This course aims at introducing economic tools for understanding and analysing the health care sector. Topics that we will investigate in depth include:
1. Distinctive economic characteristics of the commodity ' health care';
2. Grossman's model of health capital
3. Health and health care production functions
4. Adverse selection and the Rothschild-Stiglitz model
5. Moral hazard in the healthcare sector
6. Cost-effectiveness analysis
7. Cost-benefit analysis
We will apply the economics tools to study some of the key players of the healthcare sector, including: Hospitals, Physicians, Health Insurance Companies, and Pharmaceutical Companies.
We will study how government policies help shape the healthcare sector. We will also learn economic methods for evaluating the effects of health care policies.
In addition, students in this course will participate in graduate seminars, where they study and present literature on selected topics of health economics.
Upon successful completion, students will have the knowledge and skills to:
- define the determinants of the demand for health care, demand for health insurance and the supply of health, as well as the health and health care production functions;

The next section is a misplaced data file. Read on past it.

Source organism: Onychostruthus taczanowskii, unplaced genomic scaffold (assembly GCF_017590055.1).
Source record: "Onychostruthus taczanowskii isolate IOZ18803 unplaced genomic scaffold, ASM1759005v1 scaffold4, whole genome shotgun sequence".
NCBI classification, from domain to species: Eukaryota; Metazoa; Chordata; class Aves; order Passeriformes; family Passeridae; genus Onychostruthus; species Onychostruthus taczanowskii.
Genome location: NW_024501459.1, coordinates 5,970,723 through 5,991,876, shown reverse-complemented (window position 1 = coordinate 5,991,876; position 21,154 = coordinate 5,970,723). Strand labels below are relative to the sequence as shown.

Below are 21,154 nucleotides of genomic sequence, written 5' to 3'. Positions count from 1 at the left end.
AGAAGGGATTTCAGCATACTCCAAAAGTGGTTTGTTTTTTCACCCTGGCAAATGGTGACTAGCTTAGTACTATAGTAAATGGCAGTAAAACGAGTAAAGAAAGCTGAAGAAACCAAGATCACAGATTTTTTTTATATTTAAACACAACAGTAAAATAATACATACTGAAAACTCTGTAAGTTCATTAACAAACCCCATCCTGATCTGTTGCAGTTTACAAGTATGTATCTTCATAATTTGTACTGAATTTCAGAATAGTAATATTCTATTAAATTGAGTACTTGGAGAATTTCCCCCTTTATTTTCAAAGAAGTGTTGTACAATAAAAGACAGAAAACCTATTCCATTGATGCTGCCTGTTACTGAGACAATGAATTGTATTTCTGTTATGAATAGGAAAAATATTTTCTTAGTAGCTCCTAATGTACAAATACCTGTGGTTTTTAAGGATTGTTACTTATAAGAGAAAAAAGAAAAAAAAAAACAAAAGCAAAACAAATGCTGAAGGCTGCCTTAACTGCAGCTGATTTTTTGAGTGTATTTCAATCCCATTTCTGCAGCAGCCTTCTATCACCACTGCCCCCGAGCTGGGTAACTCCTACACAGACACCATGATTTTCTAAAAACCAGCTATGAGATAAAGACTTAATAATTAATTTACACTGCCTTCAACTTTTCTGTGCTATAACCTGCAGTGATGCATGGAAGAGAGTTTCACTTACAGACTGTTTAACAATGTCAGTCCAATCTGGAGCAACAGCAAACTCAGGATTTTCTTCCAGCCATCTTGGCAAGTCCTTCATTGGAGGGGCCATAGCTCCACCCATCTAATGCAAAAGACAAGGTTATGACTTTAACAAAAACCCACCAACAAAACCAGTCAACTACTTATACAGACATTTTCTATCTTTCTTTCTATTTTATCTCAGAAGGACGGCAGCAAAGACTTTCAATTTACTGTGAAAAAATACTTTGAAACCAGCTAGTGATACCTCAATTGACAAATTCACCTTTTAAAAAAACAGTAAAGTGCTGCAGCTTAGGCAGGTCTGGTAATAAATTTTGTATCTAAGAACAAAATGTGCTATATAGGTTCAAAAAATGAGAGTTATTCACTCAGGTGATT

- demonstrate a deep understanding of the size and scope and the key players of the health sector;
- utilize formal intermediate microeconomic analysis to evaluate health economics issues;
- summarise, analyse and present a selection of academic literature on health economics.
- Assessment will consist of a Final Exam, mid-semester exam(s), quizzes, assignments or some combination thereof. See the Class Summary for details. (100) [LO 1,2,3,4]
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130 hours in total over the semester consisting of lectures, tutorials and private study time.
Requisite and Incompatibility
See Class Summary
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